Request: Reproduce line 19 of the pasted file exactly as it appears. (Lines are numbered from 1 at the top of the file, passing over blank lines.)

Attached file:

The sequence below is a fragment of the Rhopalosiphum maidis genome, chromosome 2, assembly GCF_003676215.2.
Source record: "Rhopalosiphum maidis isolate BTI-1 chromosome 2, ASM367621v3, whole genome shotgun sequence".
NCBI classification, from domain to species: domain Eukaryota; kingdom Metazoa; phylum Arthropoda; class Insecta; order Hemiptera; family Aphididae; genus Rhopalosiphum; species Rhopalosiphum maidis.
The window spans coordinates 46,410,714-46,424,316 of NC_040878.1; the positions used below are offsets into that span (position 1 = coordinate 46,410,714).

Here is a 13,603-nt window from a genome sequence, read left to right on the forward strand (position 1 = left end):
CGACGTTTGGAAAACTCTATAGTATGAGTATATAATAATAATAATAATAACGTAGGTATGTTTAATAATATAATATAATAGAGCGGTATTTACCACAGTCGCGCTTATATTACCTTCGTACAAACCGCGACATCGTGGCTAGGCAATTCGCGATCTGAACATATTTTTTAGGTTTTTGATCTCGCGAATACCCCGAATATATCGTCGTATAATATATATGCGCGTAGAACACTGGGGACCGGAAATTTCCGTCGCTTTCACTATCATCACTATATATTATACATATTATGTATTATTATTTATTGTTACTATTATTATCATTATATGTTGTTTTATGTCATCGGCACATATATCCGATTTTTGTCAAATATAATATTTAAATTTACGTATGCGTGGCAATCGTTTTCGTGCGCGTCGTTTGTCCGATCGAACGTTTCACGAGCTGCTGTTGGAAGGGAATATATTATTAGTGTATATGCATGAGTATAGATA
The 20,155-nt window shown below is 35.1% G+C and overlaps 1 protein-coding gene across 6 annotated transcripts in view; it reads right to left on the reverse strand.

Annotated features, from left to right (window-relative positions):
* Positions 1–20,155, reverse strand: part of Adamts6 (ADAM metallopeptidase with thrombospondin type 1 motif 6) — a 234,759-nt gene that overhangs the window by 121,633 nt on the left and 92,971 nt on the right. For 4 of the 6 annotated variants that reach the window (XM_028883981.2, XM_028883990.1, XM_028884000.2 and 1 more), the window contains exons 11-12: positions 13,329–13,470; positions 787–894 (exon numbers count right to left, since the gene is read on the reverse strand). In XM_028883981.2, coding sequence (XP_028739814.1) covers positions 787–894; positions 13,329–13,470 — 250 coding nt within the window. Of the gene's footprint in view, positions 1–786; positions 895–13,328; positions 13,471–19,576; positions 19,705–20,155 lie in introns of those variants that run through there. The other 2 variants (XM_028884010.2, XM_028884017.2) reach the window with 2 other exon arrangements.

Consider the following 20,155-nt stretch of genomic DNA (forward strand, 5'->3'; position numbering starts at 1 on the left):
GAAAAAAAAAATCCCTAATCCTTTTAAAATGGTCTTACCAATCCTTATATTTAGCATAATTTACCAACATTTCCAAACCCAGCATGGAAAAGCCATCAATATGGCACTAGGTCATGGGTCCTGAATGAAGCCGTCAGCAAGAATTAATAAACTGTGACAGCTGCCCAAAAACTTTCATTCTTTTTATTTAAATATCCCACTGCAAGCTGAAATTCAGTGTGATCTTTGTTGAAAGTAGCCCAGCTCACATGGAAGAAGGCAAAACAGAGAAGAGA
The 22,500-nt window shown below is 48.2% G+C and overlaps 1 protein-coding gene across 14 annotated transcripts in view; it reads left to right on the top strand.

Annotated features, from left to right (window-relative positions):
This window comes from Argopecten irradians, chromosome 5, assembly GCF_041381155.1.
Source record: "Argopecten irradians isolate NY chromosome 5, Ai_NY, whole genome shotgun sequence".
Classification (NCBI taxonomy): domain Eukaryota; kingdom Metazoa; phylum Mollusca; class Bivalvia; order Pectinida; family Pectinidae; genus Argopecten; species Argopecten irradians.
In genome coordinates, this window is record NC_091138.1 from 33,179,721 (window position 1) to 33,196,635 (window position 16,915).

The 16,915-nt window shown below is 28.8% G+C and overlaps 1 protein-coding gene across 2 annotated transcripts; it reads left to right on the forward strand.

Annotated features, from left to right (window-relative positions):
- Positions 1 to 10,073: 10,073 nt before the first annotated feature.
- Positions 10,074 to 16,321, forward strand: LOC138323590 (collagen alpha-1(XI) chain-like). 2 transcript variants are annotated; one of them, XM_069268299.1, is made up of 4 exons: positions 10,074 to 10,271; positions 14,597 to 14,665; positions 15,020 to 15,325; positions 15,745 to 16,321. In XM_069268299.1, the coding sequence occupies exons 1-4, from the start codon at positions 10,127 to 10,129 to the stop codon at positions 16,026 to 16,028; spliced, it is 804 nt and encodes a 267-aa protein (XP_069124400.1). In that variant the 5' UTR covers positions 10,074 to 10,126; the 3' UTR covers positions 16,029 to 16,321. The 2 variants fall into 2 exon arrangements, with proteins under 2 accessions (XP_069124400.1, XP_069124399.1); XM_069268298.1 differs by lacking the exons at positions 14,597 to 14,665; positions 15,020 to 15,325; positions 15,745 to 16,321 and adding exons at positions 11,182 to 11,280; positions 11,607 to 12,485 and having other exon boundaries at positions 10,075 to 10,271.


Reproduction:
Annotated features, from left to right (window-relative positions):